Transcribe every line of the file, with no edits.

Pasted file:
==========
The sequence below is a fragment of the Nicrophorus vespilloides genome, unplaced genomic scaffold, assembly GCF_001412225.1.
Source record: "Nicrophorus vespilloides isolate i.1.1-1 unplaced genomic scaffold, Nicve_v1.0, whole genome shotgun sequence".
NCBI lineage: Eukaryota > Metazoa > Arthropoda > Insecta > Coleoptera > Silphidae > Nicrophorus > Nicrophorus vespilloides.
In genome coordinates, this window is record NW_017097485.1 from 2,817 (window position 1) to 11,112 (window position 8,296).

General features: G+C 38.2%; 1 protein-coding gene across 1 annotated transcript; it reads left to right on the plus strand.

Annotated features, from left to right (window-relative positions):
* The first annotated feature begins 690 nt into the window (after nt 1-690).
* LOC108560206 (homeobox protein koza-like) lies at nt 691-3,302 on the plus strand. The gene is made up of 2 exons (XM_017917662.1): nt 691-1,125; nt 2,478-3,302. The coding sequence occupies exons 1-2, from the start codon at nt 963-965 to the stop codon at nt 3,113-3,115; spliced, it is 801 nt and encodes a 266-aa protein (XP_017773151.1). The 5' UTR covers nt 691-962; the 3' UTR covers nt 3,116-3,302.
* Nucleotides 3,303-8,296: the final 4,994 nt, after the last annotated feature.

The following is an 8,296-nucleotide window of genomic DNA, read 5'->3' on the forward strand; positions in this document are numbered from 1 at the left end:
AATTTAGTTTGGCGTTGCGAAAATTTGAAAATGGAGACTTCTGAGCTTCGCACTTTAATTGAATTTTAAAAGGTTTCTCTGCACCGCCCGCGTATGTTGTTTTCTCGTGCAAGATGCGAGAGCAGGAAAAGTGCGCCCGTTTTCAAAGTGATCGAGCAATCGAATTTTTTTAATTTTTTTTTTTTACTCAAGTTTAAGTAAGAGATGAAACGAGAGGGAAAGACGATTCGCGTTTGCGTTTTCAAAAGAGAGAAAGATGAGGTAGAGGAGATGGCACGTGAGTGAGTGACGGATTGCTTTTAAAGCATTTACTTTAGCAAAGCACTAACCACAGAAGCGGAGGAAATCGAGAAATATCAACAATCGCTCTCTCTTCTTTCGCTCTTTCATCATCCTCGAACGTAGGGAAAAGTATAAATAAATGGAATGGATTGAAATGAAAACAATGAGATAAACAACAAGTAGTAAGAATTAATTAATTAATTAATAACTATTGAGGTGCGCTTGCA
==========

The sequence below is a fragment of the Nicrophorus vespilloides genome, unplaced genomic scaffold, assembly GCF_001412225.1.
Source record: "Nicrophorus vespilloides isolate i.1.1-1 unplaced genomic scaffold, Nicve_v1.0, whole genome shotgun sequence".
NCBI lineage: Eukaryota > Metazoa > Arthropoda > Insecta > Coleoptera > Silphidae > Nicrophorus > Nicrophorus vespilloides.
In genome coordinates, this window is record NW_017097485.1 from 2,817 (window position 1) to 11,112 (window position 8,296).

General features: G+C 38.2%; 1 protein-coding gene across 1 annotated transcript; it reads left to right on the plus strand.

Annotated features, from left to right (window-relative positions):
* The first annotated feature begins 690 nt into the window (after nt 1-690).
* LOC108560206 (homeobox protein koza-like) lies at nt 691-3,302 on the plus strand. The gene is made up of 2 exons (XM_017917662.1): nt 691-1,125; nt 2,478-3,302. The coding sequence occupies exons 1-2, from the start codon at nt 963-965 to the stop codon at nt 3,113-3,115; spliced, it is 801 nt and encodes a 266-aa protein (XP_017773151.1). The 5' UTR covers nt 691-962; the 3' UTR covers nt 3,116-3,302.
* Nucleotides 3,303-8,296: the final 4,994 nt, after the last annotated feature.

The following is an 8,296-nucleotide window of genomic DNA, read 5'->3' on the forward strand; positions in this document are numbered from 1 at the left end:
AATTTAGTTTGGCGTTGCGAAAATTTGAAAATGGAGACTTCTGAGCTTCGCACTTTAATTGAATTTTAAAAGGTTTCTCTGCACCGCCCGCGTATGTTGTTTTCTCGTGCAAGATGCGAGAGCAGGAAAAGTGCGCCCGTTTTCAAAGTGATCGAGCAATCGAATTTTTTTAATTTTTTTTTTTTACTCAAGTTTAAGTAAGAGATGAAACGAGAGGGAAAGACGATTCGCGTTTGCGTTTTCAAAAGAGAGAAAGATGAGGTAGAGGAGATGGCACGTGAGTGAGTGACGGATTGCTTTTAAAGCATTTACTTTAGCAAAGCACTAACCACAGAAGCGGAGGAAATCGAGAAATATCAACAATCGCTCTCTCTTCTTTCGCTCTTTCATCATCCTCGAACGTAGGGAAAAGTATAAATAAATGGAATGGATTGAAATGAAAACAATGAGATAAACAACAAGTAGTAAGAATTAATTAATTAATTAATAACTATTGAGGTGCGCTTGCA